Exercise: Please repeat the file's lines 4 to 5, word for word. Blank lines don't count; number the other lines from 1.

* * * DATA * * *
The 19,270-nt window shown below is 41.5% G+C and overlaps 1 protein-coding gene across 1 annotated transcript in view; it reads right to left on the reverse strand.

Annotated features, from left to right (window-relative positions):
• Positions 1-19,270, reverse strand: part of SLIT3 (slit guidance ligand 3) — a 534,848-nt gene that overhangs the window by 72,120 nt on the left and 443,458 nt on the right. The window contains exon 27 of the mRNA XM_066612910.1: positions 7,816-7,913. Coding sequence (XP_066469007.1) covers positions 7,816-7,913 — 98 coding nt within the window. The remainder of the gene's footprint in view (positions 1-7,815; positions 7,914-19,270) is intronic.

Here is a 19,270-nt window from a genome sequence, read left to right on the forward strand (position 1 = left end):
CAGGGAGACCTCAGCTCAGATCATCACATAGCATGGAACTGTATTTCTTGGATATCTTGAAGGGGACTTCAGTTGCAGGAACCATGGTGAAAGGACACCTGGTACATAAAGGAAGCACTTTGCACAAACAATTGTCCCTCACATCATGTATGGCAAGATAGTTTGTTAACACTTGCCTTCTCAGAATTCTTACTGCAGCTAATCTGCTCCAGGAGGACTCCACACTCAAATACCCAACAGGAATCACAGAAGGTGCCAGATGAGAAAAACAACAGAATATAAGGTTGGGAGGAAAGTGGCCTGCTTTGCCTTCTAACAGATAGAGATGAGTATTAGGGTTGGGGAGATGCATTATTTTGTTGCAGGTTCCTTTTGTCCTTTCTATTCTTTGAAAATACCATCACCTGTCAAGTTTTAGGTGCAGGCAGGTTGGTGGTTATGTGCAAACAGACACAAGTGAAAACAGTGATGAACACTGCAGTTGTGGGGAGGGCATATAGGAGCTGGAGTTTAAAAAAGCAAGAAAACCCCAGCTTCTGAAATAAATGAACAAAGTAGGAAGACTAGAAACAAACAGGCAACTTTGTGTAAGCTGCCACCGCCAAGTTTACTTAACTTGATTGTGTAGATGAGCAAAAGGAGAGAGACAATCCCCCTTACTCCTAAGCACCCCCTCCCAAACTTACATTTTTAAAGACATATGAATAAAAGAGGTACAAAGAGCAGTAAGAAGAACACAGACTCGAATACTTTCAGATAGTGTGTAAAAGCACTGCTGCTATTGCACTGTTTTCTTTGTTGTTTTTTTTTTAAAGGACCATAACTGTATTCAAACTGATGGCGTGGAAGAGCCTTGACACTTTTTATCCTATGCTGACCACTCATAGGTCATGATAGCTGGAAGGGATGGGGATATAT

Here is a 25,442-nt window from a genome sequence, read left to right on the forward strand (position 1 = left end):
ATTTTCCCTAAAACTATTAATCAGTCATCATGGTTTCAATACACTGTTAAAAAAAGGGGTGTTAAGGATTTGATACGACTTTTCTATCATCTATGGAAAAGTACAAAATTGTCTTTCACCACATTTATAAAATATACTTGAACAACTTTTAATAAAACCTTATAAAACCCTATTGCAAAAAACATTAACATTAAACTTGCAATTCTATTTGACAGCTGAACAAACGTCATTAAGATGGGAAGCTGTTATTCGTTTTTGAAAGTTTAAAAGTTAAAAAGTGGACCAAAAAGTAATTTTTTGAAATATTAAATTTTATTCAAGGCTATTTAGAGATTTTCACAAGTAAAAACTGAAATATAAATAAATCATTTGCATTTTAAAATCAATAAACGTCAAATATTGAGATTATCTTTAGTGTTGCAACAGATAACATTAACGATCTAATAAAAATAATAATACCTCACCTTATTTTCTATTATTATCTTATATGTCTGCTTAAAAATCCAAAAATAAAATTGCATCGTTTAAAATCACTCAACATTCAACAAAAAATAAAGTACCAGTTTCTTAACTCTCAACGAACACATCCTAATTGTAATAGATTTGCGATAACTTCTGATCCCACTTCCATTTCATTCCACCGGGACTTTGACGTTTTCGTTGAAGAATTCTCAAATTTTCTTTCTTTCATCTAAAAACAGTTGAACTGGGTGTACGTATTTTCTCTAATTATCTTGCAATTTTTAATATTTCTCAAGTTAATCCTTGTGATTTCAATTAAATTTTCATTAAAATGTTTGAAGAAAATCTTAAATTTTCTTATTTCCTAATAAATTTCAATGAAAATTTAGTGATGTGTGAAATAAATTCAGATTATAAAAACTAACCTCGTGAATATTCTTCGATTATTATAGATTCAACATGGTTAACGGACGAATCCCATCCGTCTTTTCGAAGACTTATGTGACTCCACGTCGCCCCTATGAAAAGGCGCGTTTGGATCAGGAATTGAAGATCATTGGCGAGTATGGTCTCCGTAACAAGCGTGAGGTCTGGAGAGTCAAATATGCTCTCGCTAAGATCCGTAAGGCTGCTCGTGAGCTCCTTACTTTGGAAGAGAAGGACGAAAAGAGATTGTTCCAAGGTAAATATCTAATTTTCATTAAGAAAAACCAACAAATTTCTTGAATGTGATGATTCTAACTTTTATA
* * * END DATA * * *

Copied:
Here is a 19,270-nt window from a genome sequence, read left to right on the forward strand (position 1 = left end):
CAGGGAGACCTCAGCTCAGATCATCACATAGCATGGAACTGTATTTCTTGGATATCTTGAAGGGGACTTCAGTTGCAGGAACCATGGTGAAAGGACACCTGGTACATAAAGGAAGCACTTTGCACAAACAATTGTCCCTCACATCATGTATGGCAAGATAGTTTGTTAACACTTGCCTTCTCAGAATTCTTACTGCAGCTAATCTGCTCCAGGAGGACTCCACACTCAAATACCCAACAGGAATCACAGAAGGTGCCAGATGAGAAAAACAACAGAATATAAGGTTGGGAGGAAAGTGGCCTGCTTTGCCTTCTAACAGATAGAGATGAGTATTAGGGTTGGGGAGATGCATTATTTTGTTGCAGGTTCCTTTTGTCCTTTCTATTCTTTGAAAATACCATCACCTGTCAAGTTTTAGGTGCAGGCAGGTTGGTGGTTATGTGCAAACAGACACAAGTGAAAACAGTGATGAACACTGCAGTTGTGGGGAGGGCATATAGGAGCTGGAGTTTAAAAAAGCAAGAAAACCCCAGCTTCTGAAATAAATGAACAAAGTAGGAAGACTAGAAACAAACAGGCAACTTTGTGTAAGCTGCCACCGCCAAGTTTACTTAACTTGATTGTGTAGATGAGCAAAAGGAGAGAGACAATCCCCCTTACTCCTAAGCACCCCCTCCCAAACTTACATTTTTAAAGACATATGAATAAAAGAGGTACAAAGAGCAGTAAGAAGAACACAGACTCGAATACTTTCAGATAGTGTGTAAAAGCACTGCTGCTATTGCACTGTTTTCTTTGTTGTTTTTTTTTTAAAGGACCATAACTGTATTCAAACTGATGGCGTGGAAGAGCCTTGACACTTTTTATCCTATGCTGACCACTCATAGGTCATGATAGCTGGAAGGGATGGGGATATAT